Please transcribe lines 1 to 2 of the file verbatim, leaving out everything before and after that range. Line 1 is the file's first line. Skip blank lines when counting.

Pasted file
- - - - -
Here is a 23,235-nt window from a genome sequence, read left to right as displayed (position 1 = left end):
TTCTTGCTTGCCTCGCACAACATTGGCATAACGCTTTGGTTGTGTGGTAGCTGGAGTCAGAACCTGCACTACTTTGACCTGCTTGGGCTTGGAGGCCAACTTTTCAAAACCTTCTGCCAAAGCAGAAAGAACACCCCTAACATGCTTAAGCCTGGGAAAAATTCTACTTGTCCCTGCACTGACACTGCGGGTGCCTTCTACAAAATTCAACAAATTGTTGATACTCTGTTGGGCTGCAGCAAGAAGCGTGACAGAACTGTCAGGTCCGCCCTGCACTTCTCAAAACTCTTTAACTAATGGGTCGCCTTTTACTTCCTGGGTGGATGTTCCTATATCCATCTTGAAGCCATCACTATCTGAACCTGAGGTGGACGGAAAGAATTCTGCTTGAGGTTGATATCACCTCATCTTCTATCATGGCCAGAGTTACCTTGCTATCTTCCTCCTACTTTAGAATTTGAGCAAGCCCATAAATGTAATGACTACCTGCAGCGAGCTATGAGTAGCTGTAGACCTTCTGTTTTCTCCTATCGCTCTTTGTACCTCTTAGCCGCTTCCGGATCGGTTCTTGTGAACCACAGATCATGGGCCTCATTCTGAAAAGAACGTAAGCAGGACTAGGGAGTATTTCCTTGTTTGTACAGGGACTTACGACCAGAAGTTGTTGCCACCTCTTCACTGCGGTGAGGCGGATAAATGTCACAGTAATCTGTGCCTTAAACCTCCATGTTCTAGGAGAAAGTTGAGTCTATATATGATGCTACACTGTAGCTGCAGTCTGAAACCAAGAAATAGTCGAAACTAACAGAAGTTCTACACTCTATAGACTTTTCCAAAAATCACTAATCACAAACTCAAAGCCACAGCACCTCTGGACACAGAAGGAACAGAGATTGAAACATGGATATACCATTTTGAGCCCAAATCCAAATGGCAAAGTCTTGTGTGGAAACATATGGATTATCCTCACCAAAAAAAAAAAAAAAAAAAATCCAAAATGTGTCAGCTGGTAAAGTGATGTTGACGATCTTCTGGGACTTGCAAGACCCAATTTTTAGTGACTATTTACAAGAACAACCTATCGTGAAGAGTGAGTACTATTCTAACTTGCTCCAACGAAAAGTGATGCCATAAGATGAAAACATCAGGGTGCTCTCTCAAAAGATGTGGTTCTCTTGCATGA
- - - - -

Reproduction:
Here is a 23,235-nt window from a genome sequence, read left to right as displayed (position 1 = left end):
TTCTTGCTTGCCTCGCACAACATTGGCATAACGCTTTGGTTGTGTGGTAGCTGGAGTCAGAACCTGCACTACTTTGACCTGCTTGGGCTTGGAGGCCAACTTTTCAAAACCTTCTGCCAAAGCAGAAAGAACACCCCTAACATGCTTAAGCCTGGGAAAAATTCTACTTGTCCCTGCACTGACACTGCGGGTGCCTTCTACAAAATTCAACAAATTGTTGATACTCTGTTGGGCTGCAGCAAGAAGCGTGACAGAACTGTCAGGTCCGCCCTGCACTTCTCAAAACTCTTTAACTAATGGGTCGCCTTTTACTTCCTGGGTGGATGTTCCTATATCCATCTTGAAGCCATCACTATCTGAACCTGAGGTGGACGGAAAGAATTCTGCTTGAGGTTGATATCACCTCATCTTCTATCATGGCCAGAGTTACCTTGCTATCTTCCTCCTACTTTAGAATTTGAGCAAGCCCATAAATGTAATGACTACCTGCAGCGAGCTATGAGTAGCTGTAGACCTTCTGTTTTCTCCTATCGCTCTTTGTACCTCTTAGCCGCTTCCGGATCGGTTCTTGTGAACCACAGATCATGGGCCTCATTCTGAAAAGAACGTAAGCAGGACTAGGGAGTATTTCCTTGTTTGTACAGGGACTTACGACCAGAAGTTGTTGCCACCTCTTCACTGCGGTGAGGCGGATAAATGTCACAGTAATCTGTGCCTTAAACCTCCATGTTCTAGGAGAAAGTTGAGTCTATATATGATGCTACACTGTAGCTGCAGTCTGAAACCAAGAAATAGTCGAAACTAACAGAAGTTCTACACTCTATAGACTTTTCCAAAAATCACTAATCACAAACTCAAAGCCACAGCACCTCTGGACACAGAAGGAACAGAGATTGAAACATGGATATACCATTTTGAGCCCAAATCCAAATGGCAAAGTCTTGTGTGGAAACATATGGATTATCCTCACCAAAAAAAAAAAAAAAAAAAATCCAAAATGTGTCAGCTGGTAAAGTGATGTTGACGATCTTCTGGGACTTGCAAGACCCAATTTTTAGTGACTATTTACAAGAACAACCTATCGTGAAGAGTGAGTACTATTCTAACTTGCTCCAACGAAAAGTGATGCCATAAGATGAAAACATCAGGGTGCTCTCTCAAAAGATGTGGTTCTCTTGCATGA